There are only two classes per grade in our elementary school. As a result we have a sort of rotation system with our trio, allowing each child to be in class without any siblings once every three years. This year, P is flying solo while K & R are in a class together. Their teacher, Mr. M, is notorious for instilling respect and chivalry in his young charges. As a mother who values treating others well, I have looked forward to this year. My son, however, seems to be experiencing some adjustments.
Wednesday night we were out to dinner as a family with a friend of ours. At one point when sassiness reared its head in young R, my husband asked him to "straighten up and behave like a gentleman."
R responded with an outburst of frustrated tears, "I have to act like a gentleman ALL DAY at school. I cannot come home and act like a gentleman here too. There are so many rules. I am TIRED of being a gentleman!"
And as I witnessed a nine year old mini-breakdown I found myself identifying with his feelings.
I get tired of 'acting' like a Christian lady sometimes. I don't always want to respond with patience and peace or be concerned with my tone. It can be exhausting to mentally review the list of all the rules for a "good Christian wife & Mom." To borrow a term from Jen Hatmaker, I am spicier than that.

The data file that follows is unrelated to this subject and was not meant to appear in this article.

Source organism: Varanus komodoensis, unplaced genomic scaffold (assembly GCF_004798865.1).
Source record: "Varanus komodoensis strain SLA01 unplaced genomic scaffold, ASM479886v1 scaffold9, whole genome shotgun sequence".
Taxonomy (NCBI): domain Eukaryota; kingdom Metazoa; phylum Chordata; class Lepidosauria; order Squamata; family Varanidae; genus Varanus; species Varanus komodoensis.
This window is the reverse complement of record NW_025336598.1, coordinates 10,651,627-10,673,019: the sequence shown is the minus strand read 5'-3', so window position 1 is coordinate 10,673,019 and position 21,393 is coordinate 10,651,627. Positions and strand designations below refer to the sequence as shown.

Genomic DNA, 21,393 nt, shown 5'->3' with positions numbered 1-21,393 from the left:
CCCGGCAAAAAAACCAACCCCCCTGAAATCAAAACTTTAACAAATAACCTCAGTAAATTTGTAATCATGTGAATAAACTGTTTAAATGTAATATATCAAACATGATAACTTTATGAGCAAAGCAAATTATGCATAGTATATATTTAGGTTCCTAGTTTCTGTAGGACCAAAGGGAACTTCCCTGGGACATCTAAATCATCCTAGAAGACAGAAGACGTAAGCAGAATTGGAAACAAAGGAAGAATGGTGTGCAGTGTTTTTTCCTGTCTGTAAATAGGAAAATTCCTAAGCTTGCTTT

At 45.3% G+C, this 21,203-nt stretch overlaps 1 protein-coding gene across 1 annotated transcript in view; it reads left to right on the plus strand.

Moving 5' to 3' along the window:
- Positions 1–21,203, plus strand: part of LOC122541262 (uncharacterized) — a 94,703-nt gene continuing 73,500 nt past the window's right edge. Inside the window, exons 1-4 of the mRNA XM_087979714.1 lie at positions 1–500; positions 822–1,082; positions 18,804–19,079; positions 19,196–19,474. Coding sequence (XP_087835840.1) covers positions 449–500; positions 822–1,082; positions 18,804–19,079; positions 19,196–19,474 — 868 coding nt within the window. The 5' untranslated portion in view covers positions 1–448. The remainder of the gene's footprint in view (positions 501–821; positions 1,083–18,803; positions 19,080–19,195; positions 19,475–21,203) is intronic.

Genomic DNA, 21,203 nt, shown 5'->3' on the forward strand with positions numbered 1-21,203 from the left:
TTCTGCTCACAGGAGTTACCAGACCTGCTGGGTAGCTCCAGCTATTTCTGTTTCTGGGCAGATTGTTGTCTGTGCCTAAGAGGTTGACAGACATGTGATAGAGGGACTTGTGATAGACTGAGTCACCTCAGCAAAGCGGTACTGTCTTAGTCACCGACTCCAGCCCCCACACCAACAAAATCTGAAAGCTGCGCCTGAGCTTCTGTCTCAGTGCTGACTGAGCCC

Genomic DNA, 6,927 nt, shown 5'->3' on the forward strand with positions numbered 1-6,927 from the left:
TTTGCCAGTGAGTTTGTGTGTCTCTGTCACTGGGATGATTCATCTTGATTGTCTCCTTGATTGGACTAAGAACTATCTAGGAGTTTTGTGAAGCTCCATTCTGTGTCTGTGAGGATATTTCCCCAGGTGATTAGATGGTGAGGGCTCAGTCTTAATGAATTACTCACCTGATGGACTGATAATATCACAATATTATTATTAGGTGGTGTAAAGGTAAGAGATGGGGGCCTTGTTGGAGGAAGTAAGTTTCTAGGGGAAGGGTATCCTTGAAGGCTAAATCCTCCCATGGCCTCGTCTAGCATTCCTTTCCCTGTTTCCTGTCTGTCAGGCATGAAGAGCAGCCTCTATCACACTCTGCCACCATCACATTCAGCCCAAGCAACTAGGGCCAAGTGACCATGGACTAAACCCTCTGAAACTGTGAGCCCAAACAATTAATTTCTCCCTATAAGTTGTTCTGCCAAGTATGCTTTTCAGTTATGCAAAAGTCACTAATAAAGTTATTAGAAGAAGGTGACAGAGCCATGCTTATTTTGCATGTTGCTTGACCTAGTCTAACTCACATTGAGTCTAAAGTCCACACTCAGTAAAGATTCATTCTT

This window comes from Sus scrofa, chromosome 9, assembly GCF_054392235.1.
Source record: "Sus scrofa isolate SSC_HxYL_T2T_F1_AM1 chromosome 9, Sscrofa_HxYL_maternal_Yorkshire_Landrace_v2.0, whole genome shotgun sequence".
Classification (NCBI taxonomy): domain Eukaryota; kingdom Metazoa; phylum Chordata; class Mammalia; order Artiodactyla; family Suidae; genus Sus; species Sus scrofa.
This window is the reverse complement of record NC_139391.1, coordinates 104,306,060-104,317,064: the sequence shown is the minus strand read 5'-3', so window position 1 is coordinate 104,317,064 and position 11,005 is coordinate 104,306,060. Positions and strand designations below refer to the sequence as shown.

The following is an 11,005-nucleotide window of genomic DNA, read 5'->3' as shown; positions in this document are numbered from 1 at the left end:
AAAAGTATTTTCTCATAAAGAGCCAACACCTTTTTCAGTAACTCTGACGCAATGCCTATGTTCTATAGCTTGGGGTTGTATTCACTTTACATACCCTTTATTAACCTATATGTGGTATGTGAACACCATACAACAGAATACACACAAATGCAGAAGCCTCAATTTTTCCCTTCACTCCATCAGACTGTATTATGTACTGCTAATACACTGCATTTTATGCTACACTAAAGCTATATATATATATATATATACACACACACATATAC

I am reminded that the essential difference is whether I am 'acting' like one or actually AM. Going through the motions is exhausting. Living according to a 'script' or a checklist is not the answer. Jesus calls us to rely on His indwelling to cause that fruit to be real in our lives.
Emily Freeman's gem of a book, Grace for the Good Girl is speaking deeply to my heart about the exhaustion that comes from hiding behind "what we are supposed to be/do" and the freedom in abiding in Him and living out of the overflow instead.
I want to give God my best as a wife, Mom, friend and woman. It would be pleasing to my pride to punctuate that with well behaved children who fit the part of 'ladies' and 'gentlemen,' but not at the expense of our souls. It is so much easier to dress up the outside than it is to put in the hours of prayer, teaching, forgiving, loving and TRUSTING God for His timing that leads to change from the inside out.
But this is eternity we are talking about. And when I am honest I know I am completely incapable of producing anything lasting on my own in my life or in the hearts of my children. So the checklist lies crumpled on the floor (this morning at least) and I repeat this mantra:
"You are not accepted because you are good.
You are free to be good because you are accepted.
You are not responsible to have it all together.
You are free to respond to the One who holds all things in His hands.
You do not have to live up to impossible expectations.
You are free to wait expectantly on Jesus, the one who is both author and perfecter of your faith."
-Emily Freeman, Grace for the Good Girl
Now to explain how this doesn't excuse atrocious 9 year old table manners.